I do not think it would be useful to give a detailed synopsis of the pleadings and the issues at this stage, because what the parties mainly need is the decision of the court on questions of principle which can be stated in fairly abstract terms, without reference to the particular underlying facts. The pleadings play an essential role in defining the issues and laying the necessary factual foundations for the questions of law which have to be decided, but in group litigation of this nature the pleadings tend to recede into the background once the stage of trial has been reached. What I propose to do instead is to set out the basic legal background, and then to describe the factual background only to the limited extent necessary to explain how the main issues of law arise. I will then deal with the issues in the same general order as they were argued before me, and when questions of fact need to be determined I will explain what they are at the appropriate juncture and make my findings accordingly.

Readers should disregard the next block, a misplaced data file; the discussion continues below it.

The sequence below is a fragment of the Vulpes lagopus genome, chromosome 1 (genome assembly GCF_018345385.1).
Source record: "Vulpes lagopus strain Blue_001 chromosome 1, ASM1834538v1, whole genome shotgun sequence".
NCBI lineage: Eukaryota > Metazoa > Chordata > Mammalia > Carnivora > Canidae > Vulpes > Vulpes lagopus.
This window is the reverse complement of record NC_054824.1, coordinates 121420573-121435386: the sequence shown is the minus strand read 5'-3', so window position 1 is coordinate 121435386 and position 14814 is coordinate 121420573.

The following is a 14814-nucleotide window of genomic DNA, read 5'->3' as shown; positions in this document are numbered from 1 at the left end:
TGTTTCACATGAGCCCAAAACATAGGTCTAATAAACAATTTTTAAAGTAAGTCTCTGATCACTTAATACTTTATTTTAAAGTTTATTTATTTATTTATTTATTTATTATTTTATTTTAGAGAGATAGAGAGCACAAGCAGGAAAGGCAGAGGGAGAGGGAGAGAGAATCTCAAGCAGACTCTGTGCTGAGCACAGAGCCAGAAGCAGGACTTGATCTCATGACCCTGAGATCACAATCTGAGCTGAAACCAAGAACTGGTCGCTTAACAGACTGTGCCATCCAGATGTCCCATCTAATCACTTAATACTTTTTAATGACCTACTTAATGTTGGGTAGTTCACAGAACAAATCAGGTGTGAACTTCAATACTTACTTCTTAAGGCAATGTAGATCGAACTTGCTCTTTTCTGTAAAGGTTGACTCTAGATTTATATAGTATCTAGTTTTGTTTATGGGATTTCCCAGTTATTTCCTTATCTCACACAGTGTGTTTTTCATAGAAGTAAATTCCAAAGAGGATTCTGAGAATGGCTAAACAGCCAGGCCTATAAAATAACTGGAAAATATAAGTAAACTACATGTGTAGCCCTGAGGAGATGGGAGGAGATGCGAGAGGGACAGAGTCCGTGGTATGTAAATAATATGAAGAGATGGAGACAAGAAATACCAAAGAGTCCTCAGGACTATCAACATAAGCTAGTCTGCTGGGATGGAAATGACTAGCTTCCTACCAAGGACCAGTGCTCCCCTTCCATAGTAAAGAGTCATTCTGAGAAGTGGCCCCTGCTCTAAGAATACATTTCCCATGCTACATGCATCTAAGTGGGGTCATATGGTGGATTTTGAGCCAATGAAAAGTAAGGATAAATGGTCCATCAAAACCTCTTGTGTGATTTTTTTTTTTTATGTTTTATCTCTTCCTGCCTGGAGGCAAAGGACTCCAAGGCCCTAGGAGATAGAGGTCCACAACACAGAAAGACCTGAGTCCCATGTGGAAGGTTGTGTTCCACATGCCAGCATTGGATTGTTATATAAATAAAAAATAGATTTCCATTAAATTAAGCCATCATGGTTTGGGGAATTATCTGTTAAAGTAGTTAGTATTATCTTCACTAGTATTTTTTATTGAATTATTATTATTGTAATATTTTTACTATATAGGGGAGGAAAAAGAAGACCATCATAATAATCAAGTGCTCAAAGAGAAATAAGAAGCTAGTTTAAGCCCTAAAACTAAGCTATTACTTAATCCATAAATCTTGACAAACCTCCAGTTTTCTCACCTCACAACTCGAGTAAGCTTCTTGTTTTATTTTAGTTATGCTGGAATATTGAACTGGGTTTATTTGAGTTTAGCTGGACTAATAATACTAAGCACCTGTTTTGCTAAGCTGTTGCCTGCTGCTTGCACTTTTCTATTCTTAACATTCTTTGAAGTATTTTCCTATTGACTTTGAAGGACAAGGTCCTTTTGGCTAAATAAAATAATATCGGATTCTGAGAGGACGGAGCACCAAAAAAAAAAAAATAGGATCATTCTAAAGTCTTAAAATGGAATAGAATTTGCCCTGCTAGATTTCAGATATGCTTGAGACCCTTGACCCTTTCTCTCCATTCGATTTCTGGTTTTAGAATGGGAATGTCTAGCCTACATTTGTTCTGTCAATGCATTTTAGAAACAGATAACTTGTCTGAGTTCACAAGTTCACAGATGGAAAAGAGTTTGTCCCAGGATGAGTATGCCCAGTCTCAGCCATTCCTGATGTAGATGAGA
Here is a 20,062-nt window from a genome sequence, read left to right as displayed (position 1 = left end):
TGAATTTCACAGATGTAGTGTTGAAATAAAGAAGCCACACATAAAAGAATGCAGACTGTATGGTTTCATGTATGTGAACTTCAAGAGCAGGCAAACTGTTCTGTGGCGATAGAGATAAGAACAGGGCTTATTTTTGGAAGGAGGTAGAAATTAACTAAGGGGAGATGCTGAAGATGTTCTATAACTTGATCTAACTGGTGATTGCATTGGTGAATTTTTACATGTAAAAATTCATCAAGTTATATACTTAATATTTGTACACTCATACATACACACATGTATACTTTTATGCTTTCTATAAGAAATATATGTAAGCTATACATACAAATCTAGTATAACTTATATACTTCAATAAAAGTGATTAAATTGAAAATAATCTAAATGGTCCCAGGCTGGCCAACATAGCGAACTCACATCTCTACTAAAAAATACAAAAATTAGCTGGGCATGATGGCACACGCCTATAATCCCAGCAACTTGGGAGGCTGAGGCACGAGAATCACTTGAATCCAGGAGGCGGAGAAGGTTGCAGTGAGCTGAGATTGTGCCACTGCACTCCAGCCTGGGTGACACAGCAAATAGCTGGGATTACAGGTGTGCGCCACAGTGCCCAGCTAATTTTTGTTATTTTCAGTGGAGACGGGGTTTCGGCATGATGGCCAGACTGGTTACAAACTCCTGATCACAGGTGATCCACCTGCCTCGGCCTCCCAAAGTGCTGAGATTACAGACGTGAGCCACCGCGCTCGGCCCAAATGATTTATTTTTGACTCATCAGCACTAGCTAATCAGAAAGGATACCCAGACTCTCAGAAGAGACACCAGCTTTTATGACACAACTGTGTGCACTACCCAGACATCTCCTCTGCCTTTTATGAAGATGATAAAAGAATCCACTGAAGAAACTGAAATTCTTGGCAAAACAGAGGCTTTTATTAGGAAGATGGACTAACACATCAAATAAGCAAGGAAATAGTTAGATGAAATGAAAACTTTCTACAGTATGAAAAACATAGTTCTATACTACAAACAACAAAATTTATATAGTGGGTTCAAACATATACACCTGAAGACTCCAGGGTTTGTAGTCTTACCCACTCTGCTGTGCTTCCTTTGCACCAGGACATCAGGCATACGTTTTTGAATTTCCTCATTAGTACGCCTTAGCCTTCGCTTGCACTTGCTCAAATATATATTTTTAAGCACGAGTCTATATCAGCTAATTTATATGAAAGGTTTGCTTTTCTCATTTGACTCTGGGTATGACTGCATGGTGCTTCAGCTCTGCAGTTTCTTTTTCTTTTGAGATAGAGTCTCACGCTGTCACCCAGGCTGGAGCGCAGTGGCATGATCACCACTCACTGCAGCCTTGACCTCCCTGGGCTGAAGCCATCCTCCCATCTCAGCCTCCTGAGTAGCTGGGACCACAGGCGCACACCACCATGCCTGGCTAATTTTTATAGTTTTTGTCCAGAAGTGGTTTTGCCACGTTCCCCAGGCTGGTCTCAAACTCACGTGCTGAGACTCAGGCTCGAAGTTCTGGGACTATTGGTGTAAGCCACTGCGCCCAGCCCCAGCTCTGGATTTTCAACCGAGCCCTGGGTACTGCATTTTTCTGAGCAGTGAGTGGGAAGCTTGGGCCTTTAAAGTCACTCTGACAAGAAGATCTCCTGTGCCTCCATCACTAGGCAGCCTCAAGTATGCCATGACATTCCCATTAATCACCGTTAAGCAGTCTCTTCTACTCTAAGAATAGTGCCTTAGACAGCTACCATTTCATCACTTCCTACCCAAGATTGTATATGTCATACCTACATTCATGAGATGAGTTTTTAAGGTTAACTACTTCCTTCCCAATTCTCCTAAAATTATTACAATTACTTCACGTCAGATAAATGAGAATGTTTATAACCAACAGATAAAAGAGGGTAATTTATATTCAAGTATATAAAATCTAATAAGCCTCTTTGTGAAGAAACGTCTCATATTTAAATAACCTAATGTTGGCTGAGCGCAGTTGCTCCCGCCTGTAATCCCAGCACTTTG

7

It may be helpful, however, if I say by way of introduction that the questions put to the ECJ, and the questions which I now have to decide, may be grouped under four broad headings:

(1) The first heading concerns the lawfulness of the UK rules imposing corporation tax on dividends received by UK parent companies from subsidiaries resident in other EU member states, and (in some contexts) from subsidiaries resident in third countries.

(2) The second heading concerns the lawfulness of the UK rules which charge ACT on the onward distribution by UK-resident companies of dividend income which they have received from subsidiaries resident in other member states, and (again in some contexts) from subsidiaries resident in third countries.

(3) The third heading concerns the lawfulness of new rules introduced with effect from 1 July 1994 which altered the UK taxation regime applicable to dividends paid...